My month-long experiment of surviving on cash only is at an end. One question I had hoped to answer was whether switching to purely cash transactions would cause me to spend less. To find out, I took three months of transaction data from last summer from Mint.com. After removing spending anomalies like an unusually large student loan payment and an airplane ticket, I averaged the expenses for this time period in a number of categories like “entertainment” and “groceries.” I compared the three-month averages with my one month of cash spending during Sorry, Cash Only.
I suspected that the numbers would reveal that I spent less during my cash month. Existing research shows that convenience, reduction of barriers to spending, and even perception of credit all contribute to higher spending with credit cards. However, I wasn’t prepared for how much less I spent. In twelve of my seventeen expense categories, I spent less– and in nine of those categories I spent more than 20 percent less. Overall, I spent 17 percent less in total during Sorry, Cash Only than the average of my summer spending. While credit cards offer convenience, they are bad tools for budgeting. I’ll keep using cash for most of my purchases because I found it much easier to stick to my budget when I plan expenses, take out a specific amount of cash for the week, and draw from it for purchases – as all Americans did in the days before plastic.
One reason I spent less is that I couldn’t buy things online. While this may seem easy to dismiss as a “first world problem,” much of my online commerce is not shoe shopping – it’s reserving tickets to professional or cultural events. These activities provide personal enjoyment but can also be life-changing. I found my current job through a networking event that required an online reservation, a major event and tremendous shift in my financial situation that could not have occurred without both a credit card and an internet connection.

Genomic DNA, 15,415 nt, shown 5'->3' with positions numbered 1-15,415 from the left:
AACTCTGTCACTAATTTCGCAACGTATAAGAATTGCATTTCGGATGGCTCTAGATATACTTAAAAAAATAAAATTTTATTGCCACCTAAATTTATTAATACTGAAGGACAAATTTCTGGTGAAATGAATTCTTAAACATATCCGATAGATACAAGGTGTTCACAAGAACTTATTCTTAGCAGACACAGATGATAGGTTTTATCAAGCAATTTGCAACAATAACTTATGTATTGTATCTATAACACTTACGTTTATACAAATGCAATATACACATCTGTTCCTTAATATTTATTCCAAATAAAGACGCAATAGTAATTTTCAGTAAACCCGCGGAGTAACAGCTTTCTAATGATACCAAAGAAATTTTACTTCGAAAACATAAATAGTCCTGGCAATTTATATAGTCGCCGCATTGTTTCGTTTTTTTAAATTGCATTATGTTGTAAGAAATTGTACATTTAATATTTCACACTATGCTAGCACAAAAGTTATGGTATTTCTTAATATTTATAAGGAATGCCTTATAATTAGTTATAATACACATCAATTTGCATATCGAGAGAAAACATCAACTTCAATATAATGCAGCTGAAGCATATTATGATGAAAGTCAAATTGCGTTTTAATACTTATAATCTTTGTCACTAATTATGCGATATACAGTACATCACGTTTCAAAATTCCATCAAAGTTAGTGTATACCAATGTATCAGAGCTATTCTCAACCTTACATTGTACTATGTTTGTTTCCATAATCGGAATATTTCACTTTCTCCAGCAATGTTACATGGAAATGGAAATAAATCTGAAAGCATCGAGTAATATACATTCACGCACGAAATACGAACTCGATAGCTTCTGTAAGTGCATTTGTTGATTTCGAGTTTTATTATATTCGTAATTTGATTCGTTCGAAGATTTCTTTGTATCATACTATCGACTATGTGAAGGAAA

Often times, popular services are mistaken for being ubiquitous – “everyone” has a smartphone, “everyone” has a bank account, “everyone” has a credit card. But everyone doesn’t. Millions of Americans (and billions of individuals worldwide) are excluded from formal financial services and operate in a parallel system. This project showed me that being “banked” is not only useful and convenient; it also provides access – to professional growth, to investments, to security, to convenience, to information, to capital, and to a higher quality of life. Most importantly, being unbanked means being socially excluded. For example, in Washington State, you have to make your first payment on the Obamacare health exchange by credit card, debit card or electronic funds transfer from a bank account. In New York, new select bus service machines and bike-sharing programs do not accept cash. If our institutions (schools, retailers, healthcare providers) create systems based on the assumed access to technology of the majority, then the minority cannot be full members of society. These examples are especially problematic because improved public transportation and low-cost healthcare are especially important to improving the lives of low-income individuals, who are more likely to be unbanked.
So why is there such a disconnect between the banking haves and have nots? Because the financial trajectories of the banked and the unbanked generally do not intersect. Prior to Sorry, Cash Only I had never entered a check-cashing store, never thought about alternative methods to bill paying, nor worried much about day-to-day financial management. And most policy makers and thought leaders in the financial services sector do not either. I am reminded of a recent article that explains the paradox of poor mass transit policies in New York with an interesting theory – in the city with one of the most widely used transit systems in the country, local and state politicians create policies that favor drivers because “politicians don’t ride the bus, and likely know hardly anyone who does regularly.” Metaphorically, people with access to financial services and technology ride an ever more efficient express train while the unbanked are left behind on the neglected local. If the unbanked remain invisible, we as a society remain unable to imagine the challenges they face, and powerless to help them meet their financial goals. We need to start bringing both groups to the same table to make better systems that truly serve everyone’s needs.